RAQs: Recently Asked Questions

Topic: Sharing supplemental textbook resources 11/17/2017
Can a faculty member, who no longer requires students to buy a textbook, duplicate and share (with...
Posted: Friday, November 17, 2017 Permalink

MEMBER QUESTION

Can a faculty member, who no longer requires students to buy a textbook, duplicate and share (with the students) the supplemental instructional resources provided by the publisher? The resources can be both digital and hard copy.

WNYLRC ATTORNEY'S RESPONSE

Sometimes, an instructor will try and solve both these problems by removing the book from the syllabus, while keeping a few choice materials on hand from the instructor copy supplied by the publisher. This seems like a win-win: the students have one less book to buy, while the lecture notes, visual aids, and LMS can carry forward the valuable content retained by the instructor. But is this scenario allowed?

The answer lies in the specific product’s license. And while there are countless publishers with every permutation of license, that answer will probably be: NO.

How can this be? Isn’t it Fair Use? Didn’t the institution or instructor already buy the materials?

This is where things get interesting.

First: how can this be? It is a very deliberate tactic by the publisher. Responding to a market resisting expensive textbooks, academic publishers are always developing new ways to incentivize purchasing. One technique is selling student materials “coupled” to instructor-side materials via a license. The license conveys a copy, rights of duplication, and perhaps digital sharing for instructor-side materials, conditioned on a requirement that the textbook be “adopted” (officially required) in the course syllabus. The instructor, who is getting free materials, adds the book, and the contractual requirement is met (until it isn’t).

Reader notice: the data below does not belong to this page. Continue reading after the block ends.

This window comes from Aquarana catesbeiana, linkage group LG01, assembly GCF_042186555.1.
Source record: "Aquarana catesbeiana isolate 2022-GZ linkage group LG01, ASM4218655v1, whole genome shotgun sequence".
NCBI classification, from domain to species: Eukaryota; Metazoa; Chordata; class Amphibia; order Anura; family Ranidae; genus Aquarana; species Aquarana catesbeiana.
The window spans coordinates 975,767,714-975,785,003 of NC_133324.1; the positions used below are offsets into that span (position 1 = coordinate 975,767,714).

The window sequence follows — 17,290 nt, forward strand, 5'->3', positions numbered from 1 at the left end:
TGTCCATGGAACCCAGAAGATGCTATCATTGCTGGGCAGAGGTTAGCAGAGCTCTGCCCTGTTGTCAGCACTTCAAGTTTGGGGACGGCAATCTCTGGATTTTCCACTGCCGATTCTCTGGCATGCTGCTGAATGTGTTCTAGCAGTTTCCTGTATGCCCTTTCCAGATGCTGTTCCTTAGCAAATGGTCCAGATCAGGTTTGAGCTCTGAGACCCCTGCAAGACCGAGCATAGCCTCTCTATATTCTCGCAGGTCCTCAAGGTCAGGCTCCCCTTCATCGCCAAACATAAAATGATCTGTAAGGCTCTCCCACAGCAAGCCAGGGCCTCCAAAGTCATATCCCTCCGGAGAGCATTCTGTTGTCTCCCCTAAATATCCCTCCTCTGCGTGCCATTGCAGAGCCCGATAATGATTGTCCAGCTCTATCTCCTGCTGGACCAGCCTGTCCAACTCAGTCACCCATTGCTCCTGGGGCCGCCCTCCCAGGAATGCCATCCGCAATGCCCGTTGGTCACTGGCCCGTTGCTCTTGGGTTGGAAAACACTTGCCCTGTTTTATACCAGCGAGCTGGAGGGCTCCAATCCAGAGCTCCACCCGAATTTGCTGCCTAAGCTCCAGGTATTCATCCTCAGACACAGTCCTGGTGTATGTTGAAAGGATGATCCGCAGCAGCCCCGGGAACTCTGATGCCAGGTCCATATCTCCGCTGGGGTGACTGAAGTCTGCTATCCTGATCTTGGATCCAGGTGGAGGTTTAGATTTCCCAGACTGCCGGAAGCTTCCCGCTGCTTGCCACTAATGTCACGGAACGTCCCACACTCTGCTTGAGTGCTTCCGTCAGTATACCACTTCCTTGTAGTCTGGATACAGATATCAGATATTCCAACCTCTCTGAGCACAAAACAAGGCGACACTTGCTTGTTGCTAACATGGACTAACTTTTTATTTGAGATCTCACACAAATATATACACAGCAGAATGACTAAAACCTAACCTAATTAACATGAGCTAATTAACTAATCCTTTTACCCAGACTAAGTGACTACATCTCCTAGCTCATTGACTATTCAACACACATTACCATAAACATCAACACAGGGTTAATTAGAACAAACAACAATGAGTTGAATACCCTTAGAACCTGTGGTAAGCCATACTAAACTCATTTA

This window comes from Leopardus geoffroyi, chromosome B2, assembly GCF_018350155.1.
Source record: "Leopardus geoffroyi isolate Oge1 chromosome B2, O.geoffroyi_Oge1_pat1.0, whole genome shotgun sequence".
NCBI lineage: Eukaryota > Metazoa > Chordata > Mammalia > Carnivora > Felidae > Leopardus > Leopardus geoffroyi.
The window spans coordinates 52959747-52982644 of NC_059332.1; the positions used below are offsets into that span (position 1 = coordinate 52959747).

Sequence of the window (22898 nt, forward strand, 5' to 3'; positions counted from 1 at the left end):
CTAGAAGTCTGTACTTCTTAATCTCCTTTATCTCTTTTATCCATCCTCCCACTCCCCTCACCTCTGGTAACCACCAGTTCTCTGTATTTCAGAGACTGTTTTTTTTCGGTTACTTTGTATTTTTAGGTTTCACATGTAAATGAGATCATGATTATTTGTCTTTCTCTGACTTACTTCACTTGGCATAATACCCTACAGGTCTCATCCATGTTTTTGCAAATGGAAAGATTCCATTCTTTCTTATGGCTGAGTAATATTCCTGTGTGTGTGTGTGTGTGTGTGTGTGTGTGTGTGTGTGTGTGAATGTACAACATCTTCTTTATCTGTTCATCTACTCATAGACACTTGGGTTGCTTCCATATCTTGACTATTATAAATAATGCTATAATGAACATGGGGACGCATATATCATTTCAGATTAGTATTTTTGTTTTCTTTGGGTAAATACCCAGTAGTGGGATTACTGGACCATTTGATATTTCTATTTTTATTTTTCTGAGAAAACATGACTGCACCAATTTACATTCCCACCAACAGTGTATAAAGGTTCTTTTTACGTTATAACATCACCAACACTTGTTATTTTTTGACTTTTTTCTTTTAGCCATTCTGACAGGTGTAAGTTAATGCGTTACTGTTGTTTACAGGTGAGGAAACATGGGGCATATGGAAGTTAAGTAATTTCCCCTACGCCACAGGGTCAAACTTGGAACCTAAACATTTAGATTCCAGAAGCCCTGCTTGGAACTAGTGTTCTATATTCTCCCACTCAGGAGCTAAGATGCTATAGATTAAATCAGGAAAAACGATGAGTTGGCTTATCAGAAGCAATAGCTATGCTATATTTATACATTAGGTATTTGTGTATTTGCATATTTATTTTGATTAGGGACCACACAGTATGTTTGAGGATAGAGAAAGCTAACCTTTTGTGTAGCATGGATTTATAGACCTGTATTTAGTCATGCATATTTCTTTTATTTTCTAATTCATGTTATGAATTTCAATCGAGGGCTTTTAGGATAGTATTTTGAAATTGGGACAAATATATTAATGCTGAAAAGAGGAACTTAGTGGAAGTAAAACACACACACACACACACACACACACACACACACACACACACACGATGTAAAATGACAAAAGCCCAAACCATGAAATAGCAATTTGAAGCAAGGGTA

This approach is some pretty clever lawyering (and marketing), since it uses copyright, often some trademark, and a lot of contract law to give instructors more rights than they have under copyright law (to duplicate, upload, etc)…and then yanks those rights away, if the book is no longer required. The fact that these rights are financially under-written by students is one of the unsung tensions of higher ed.1

Second: Fair Use. There are many circumstances in which limited duplication of instructor-side materials could qualify as Fair Use (teaching a course critically analyzing instructor-side materials would be one of them). But simply continuing to use the rights from a license the purchaser has departed from (by no longer adopting the textbook into the syllabus) is not one a Fair Use…it’s just a violation of the contract, and potentially, of copyright. Both could bring penalties; one contractual, and one statutory.